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Shakespeare and the Constant Romans

Geoffrey Miles

Abstract

Shakespeare's Romans are intensely concerned with being ‘constant’. But, as this book shows, that virtue is far more ambiguous than is often recognized. The author begins by showing how the Stoic principle of being ‘always the same’ was shaped by two Roman writers into very different ideals: Cicero's Roman actor, playing an appropriate role with consistent decorum, and Seneca's Stoic hero, unmoved as a rock despite having been battered by adversity. Miles then traces the controversial history of these ideals through the Renaissance, focusing on the complex relationship between constancy and kn ... More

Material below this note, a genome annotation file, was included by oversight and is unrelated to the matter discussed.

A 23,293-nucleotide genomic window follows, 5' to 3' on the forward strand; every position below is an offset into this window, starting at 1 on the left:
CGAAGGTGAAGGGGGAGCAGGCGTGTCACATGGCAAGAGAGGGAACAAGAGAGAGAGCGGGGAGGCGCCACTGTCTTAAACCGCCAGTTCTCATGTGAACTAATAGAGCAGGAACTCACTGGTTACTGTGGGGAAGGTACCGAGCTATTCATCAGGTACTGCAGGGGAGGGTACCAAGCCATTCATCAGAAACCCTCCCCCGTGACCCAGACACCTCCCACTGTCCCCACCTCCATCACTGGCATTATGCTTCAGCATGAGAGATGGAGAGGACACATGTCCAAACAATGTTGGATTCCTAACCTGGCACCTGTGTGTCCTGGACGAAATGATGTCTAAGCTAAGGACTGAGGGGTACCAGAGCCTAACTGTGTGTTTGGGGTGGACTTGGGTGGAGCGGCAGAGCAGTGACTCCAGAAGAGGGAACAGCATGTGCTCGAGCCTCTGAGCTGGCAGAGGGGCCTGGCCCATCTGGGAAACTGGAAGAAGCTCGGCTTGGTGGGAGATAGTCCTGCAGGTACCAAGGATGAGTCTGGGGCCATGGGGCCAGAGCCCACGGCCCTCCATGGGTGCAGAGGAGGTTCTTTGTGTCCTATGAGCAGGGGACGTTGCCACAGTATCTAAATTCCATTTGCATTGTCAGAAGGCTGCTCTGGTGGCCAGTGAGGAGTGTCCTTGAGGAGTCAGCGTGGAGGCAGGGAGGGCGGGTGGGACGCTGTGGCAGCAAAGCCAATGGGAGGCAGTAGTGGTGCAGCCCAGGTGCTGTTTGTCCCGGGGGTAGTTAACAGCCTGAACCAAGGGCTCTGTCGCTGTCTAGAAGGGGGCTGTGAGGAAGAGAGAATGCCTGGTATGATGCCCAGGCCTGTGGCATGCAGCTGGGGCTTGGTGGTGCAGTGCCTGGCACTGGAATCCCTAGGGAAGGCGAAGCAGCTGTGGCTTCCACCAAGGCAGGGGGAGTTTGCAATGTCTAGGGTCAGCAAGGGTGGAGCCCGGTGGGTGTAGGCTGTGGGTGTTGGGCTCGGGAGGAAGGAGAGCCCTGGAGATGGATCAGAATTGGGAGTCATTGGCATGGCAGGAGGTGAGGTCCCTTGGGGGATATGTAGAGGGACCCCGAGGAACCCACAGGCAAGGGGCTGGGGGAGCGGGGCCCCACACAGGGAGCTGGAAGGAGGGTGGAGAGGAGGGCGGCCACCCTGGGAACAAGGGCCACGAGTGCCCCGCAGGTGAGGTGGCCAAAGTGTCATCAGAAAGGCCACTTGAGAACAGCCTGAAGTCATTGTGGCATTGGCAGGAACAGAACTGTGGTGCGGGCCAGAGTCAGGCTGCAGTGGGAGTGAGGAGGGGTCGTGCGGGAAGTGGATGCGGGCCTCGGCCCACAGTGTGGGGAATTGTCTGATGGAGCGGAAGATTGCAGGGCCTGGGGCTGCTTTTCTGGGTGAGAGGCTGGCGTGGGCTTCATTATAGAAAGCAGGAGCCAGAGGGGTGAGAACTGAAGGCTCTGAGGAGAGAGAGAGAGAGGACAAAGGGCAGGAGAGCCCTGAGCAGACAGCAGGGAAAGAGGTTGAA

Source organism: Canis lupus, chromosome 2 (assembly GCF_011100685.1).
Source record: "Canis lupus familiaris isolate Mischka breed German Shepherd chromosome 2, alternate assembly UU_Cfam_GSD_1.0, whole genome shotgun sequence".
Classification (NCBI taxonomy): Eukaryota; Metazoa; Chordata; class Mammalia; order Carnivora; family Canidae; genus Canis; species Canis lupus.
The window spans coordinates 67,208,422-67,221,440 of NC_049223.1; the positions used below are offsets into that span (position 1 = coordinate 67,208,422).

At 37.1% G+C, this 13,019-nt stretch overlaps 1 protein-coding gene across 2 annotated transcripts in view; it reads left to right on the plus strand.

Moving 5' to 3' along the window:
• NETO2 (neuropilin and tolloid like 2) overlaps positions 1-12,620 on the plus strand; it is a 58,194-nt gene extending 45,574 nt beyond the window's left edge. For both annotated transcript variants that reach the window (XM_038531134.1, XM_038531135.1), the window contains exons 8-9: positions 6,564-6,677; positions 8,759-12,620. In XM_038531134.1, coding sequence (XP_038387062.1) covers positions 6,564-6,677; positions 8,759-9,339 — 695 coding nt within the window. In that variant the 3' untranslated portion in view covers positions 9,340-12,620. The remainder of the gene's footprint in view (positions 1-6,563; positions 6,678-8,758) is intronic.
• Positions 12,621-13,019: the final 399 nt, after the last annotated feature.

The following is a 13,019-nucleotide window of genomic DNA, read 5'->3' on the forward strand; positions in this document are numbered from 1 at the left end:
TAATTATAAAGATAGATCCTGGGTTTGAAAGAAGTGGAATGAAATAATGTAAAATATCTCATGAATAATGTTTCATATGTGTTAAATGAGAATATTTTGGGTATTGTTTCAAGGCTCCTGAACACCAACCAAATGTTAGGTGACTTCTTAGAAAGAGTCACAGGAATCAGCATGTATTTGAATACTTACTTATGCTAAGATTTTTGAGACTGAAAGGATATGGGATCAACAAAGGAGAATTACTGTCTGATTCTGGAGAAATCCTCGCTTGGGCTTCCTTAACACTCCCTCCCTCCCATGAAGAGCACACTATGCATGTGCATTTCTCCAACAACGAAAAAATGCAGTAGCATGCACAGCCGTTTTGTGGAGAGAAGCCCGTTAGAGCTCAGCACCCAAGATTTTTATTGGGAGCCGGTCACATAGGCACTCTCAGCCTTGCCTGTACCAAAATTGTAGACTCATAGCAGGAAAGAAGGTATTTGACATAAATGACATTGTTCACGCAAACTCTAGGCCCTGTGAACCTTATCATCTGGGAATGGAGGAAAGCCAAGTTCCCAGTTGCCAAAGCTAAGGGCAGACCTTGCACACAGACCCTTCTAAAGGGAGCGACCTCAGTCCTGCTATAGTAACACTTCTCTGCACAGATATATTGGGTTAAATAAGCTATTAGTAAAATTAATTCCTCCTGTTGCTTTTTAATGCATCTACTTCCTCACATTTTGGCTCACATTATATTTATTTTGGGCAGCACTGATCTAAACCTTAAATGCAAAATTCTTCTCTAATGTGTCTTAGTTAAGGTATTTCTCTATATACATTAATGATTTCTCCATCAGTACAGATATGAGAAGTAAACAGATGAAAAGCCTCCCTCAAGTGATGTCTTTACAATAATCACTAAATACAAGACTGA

Keywords: Roman plays, stoicism, Cicero, Seneca, Stoic hero, Renaissance, constancy, Montaigne, Plutarch

Bibliographic Information

Print publication date: 1996 Print ISBN-13: 9780198117711
Published to Oxford Scholarship Online: October 2011 DOI:10.1093/acprof:oso/9780198117711.001.0001

Authors

Affiliations are at time of print publication.

Geoffrey Miles, author
Victoria University of Wellington